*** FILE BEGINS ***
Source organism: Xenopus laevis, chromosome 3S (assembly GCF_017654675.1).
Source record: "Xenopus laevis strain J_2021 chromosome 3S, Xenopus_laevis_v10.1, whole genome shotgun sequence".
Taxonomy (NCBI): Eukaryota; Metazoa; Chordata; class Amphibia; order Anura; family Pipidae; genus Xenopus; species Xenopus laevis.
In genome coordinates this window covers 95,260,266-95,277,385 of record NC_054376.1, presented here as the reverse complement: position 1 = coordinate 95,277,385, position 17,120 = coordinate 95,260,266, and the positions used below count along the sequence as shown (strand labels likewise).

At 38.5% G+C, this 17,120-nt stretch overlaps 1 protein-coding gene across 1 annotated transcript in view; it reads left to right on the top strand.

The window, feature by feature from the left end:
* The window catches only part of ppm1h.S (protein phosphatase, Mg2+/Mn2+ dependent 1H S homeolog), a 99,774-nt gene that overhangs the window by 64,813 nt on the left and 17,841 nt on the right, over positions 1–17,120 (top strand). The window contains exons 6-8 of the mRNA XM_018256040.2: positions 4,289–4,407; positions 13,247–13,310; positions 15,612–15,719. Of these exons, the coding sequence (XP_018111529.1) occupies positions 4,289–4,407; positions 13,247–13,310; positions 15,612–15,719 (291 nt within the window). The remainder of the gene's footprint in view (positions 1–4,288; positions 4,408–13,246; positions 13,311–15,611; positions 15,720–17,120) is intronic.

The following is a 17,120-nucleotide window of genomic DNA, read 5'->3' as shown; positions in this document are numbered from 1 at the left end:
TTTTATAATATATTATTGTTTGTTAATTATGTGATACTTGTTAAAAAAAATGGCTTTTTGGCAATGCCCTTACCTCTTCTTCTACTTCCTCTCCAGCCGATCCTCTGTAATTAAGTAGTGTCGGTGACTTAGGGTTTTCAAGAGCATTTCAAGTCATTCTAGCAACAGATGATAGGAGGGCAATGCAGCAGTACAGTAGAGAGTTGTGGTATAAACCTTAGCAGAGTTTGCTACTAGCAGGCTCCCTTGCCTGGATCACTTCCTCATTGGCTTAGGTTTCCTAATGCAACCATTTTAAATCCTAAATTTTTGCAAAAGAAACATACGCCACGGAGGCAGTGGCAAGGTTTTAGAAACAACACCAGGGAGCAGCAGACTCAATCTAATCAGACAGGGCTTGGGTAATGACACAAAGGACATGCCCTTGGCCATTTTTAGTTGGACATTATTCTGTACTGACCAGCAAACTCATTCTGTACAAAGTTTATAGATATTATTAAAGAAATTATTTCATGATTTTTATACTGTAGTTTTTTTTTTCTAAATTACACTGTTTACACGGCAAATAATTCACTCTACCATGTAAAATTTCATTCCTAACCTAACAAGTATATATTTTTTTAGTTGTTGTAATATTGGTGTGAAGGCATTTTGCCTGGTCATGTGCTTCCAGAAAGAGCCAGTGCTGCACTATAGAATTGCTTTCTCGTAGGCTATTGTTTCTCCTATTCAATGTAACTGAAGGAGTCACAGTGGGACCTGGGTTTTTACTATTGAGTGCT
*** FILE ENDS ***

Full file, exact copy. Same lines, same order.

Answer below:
Source organism: Xenopus laevis, chromosome 3S (assembly GCF_017654675.1).
Source record: "Xenopus laevis strain J_2021 chromosome 3S, Xenopus_laevis_v10.1, whole genome shotgun sequence".
Taxonomy (NCBI): Eukaryota; Metazoa; Chordata; class Amphibia; order Anura; family Pipidae; genus Xenopus; species Xenopus laevis.
In genome coordinates this window covers 95,260,266-95,277,385 of record NC_054376.1, presented here as the reverse complement: position 1 = coordinate 95,277,385, position 17,120 = coordinate 95,260,266, and the positions used below count along the sequence as shown (strand labels likewise).

At 38.5% G+C, this 17,120-nt stretch overlaps 1 protein-coding gene across 1 annotated transcript in view; it reads left to right on the top strand.

The window, feature by feature from the left end:
* The window catches only part of ppm1h.S (protein phosphatase, Mg2+/Mn2+ dependent 1H S homeolog), a 99,774-nt gene that overhangs the window by 64,813 nt on the left and 17,841 nt on the right, over positions 1–17,120 (top strand). The window contains exons 6-8 of the mRNA XM_018256040.2: positions 4,289–4,407; positions 13,247–13,310; positions 15,612–15,719. Of these exons, the coding sequence (XP_018111529.1) occupies positions 4,289–4,407; positions 13,247–13,310; positions 15,612–15,719 (291 nt within the window). The remainder of the gene's footprint in view (positions 1–4,288; positions 4,408–13,246; positions 13,311–15,611; positions 15,720–17,120) is intronic.

The following is a 17,120-nucleotide window of genomic DNA, read 5'->3' as shown; positions in this document are numbered from 1 at the left end:
TTTTATAATATATTATTGTTTGTTAATTATGTGATACTTGTTAAAAAAAATGGCTTTTTGGCAATGCCCTTACCTCTTCTTCTACTTCCTCTCCAGCCGATCCTCTGTAATTAAGTAGTGTCGGTGACTTAGGGTTTTCAAGAGCATTTCAAGTCATTCTAGCAACAGATGATAGGAGGGCAATGCAGCAGTACAGTAGAGAGTTGTGGTATAAACCTTAGCAGAGTTTGCTACTAGCAGGCTCCCTTGCCTGGATCACTTCCTCATTGGCTTAGGTTTCCTAATGCAACCATTTTAAATCCTAAATTTTTGCAAAAGAAACATACGCCACGGAGGCAGTGGCAAGGTTTTAGAAACAACACCAGGGAGCAGCAGACTCAATCTAATCAGACAGGGCTTGGGTAATGACACAAAGGACATGCCCTTGGCCATTTTTAGTTGGACATTATTCTGTACTGACCAGCAAACTCATTCTGTACAAAGTTTATAGATATTATTAAAGAAATTATTTCATGATTTTTATACTGTAGTTTTTTTTTTCTAAATTACACTGTTTACACGGCAAATAATTCACTCTACCATGTAAAATTTCATTCCTAACCTAACAAGTATATATTTTTTTAGTTGTTGTAATATTGGTGTGAAGGCATTTTGCCTGGTCATGTGCTTCCAGAAAGAGCCAGTGCTGCACTATAGAATTGCTTTCTCGTAGGCTATTGTTTCTCCTATTCAATGTAACTGAAGGAGTCACAGTGGGACCTGGGTTTTTACTATTGAGTGCT